Reviews

The Best Small Fictions 2017
Edited by Tara L. Masih and Amy Hempel
Reviewed by Santino Prinzi

The third instalment of one of the most popular and esteemed series of flash fiction anthologies, The Best Small Fictions 2017 (Braddock Avenue Books, 2017), is an essential read for every flash fiction writer or reader. From Matthew Baker’s island of presidential doppelgangers to Harriot West’s ekphrastic haibun story about Van Gogh’s sunflowers, each of the pieces in this anthology proves that writers are not only continuing to produce high-quality flash fiction, but that the imagination and scope of flash fiction is far-reaching, whether writers choose to explore the uncharted or re-invent the wheel.

A wonderful aspect of this series is its author spotlight, which includes an interview with an author with either more than one story in the anthology or multiple nominations (and being nominated just the once is an achievement in itself!). This year’s spotlight author is Joy Williams, a renowned American writer. The two stories, taken from 99 Stories of God (Tin House Books, 2016) serve as a great opening to the anthology and as a taster of Williams’ engaging, stripped-back collection itself. ‘36’ tells the story of Penny and the house she and her husband lived in, a house that she despises and rents out after her husband’s death. The story is laced with wit, the language is stripped back to the bare essentials, and culminates in a final striking image that offers a spectacular opening to the anthology.
Read in Full

share by email

Fissures
by Grant Faulkner
Reviewed by KM Elkes

In his introduction to Fissures, A Collection of a Hundred 100-word Stories, the author Grant Faulkner explains that the book is a “bag full of shards”, each one capturing the small, telling moments of existence: “I’ve always thought life is more about what is unsaid than what is said. We live in odd gaps of silence, irremediable interstices that sometimes last forever.”

Fissures is certainly an apt title – many of the stories revolve around moments of separation and disconnection; the heartache of missed chances, sexual loneliness and the deep cracks that open between lovers, travellers or families.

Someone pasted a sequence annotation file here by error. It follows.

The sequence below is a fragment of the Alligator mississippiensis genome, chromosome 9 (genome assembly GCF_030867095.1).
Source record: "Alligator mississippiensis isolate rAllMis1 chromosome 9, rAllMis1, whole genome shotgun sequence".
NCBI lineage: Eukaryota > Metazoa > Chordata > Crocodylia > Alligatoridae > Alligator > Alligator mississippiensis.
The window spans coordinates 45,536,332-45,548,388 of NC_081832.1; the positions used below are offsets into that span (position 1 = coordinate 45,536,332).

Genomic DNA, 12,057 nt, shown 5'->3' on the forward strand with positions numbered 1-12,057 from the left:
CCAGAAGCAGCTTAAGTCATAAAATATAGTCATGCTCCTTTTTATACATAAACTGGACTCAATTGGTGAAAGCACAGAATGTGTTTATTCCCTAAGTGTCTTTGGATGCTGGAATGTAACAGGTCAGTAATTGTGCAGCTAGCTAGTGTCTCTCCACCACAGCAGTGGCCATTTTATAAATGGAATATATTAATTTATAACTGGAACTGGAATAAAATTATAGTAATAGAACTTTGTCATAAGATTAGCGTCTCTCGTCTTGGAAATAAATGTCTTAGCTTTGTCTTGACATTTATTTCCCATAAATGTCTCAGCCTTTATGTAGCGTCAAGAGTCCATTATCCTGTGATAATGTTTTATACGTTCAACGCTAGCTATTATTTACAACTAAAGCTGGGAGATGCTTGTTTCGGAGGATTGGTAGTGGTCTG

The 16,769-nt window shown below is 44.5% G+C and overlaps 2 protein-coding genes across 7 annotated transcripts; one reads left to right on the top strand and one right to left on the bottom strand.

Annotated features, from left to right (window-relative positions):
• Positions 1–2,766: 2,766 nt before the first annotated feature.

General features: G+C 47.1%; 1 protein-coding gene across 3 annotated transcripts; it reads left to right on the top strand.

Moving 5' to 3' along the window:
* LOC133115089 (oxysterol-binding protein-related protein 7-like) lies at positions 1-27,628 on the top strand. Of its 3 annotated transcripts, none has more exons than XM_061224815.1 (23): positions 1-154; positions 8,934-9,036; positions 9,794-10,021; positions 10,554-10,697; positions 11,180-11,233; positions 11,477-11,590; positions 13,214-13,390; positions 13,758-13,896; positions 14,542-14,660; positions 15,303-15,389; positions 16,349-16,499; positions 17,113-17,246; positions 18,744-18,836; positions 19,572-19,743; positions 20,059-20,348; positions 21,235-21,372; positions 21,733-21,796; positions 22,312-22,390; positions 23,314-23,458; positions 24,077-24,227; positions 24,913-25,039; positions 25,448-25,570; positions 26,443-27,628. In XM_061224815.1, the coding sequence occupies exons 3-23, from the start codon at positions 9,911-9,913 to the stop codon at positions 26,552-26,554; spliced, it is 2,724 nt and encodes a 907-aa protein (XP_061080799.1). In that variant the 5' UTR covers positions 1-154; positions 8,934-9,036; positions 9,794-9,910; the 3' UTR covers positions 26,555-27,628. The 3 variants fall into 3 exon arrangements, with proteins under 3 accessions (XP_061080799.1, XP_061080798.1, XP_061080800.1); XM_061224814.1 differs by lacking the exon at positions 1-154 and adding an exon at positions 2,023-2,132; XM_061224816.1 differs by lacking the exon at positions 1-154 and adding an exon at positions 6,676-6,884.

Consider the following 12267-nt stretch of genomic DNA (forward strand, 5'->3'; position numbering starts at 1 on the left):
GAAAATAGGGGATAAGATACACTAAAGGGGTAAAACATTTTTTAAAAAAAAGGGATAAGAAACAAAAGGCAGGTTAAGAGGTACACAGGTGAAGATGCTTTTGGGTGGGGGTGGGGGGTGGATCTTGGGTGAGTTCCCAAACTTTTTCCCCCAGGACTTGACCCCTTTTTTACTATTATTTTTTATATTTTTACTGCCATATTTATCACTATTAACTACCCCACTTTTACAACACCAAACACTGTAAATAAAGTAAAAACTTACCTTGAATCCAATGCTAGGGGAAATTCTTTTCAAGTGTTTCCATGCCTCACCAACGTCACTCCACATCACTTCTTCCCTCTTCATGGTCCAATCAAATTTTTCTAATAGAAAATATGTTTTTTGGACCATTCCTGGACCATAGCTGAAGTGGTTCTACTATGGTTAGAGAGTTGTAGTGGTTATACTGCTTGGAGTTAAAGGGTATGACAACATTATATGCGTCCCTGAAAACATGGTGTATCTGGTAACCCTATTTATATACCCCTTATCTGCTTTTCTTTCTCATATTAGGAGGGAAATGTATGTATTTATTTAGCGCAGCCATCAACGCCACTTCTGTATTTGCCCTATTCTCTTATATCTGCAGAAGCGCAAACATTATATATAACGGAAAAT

It’s not an easy task to achieve this level of resonance and depth when much of the armoury deployed in narrative fiction – plot, characterisation, pacing, extended imagery, description etc. – is limited by the drabble form. But this brings another kind of freedom – to create stories, sometimes tilted towards the fantastical, that contain just enough narrative thrust to create movement and change.
Read in Full

share by email

Flash Fiction International
Very Short Stories from Around the World
Eds. James Thomas, Robert Shapard, Christopher Merrill
Reviewed by Santino Prinzi

Flash Fiction International: Very Short Stories from Around the World (W. W. Norton & Company, 2015) pulls together flash fiction by writers from all over the globe; UK, US, Mexico, Iraq, Israel, Peru, New Zealand, Germany, South Korea, Sri Lanka, Argentina, Brazil, India, and Ancient Rome are but only a handful of countries represented in this anthology. For avid readers of flash, there are many recognisable names, but there are new faces too. The stories in this anthology have also been selected from across time, demonstrating how flash wasn’t a product of the Internet as many claim it to be (though, of course, the Internet has certainly helped it flourish, but that’s a different discussion). Out of all of the flash fiction anthologies in this series from Norton, Flash Fiction International really is as flavoursome and engaging as it intends to be.
Read in Full

share by email

We the Animals
by Justin Torres
Reviewed by Stephanie Hutton

We the Animals is a novella-in-flash by Justin Torres. The stories add up to a brutal and believable insight into family life for three boys growing up in a troubled family in New York. Despite its short length at only 125 pages, it covers big topics including racism, consent, domestic violence and sexuality. The choice of form is interesting – what does the piece gain from being written as a series of flash fictions that could stand alone rather than as continuous prose?

The first story We Wanted More throws the reader into the children’s desperate situation of hunger. The language is poetic and raw – ‘we had bird bones, hollow and light, and we wanted more density, more weight.’ We are introduced to these fighting boys surviving in dire circumstances with a violent father. This first piece reads like a flash, it contains a whole world and ends on a line that stops you from turning the page.
Read in Full

share by email

Fine, Fine, Fine, Fine, Fine
by Diane Williams
Reviewed by Santino Prinzi

fine-fine-fine-fineFine, Fine, Fine, Fine, Fine (CB Editions [UK], 2016 / McSweeney’s Books [US], 2016) is the newest collection of short fiction from Diane Williams, the founder and editor of the literary annual NOON. Described by Lydia Davis as ‘one of the very few contemporary prose writers who seem to be doing something independent, energetic, heartfelt’, Fine, Fine, Fine, Fine, Fine is a collection of challenging, but not impenetrable, flash fictions that examines their subjects with absolute precision.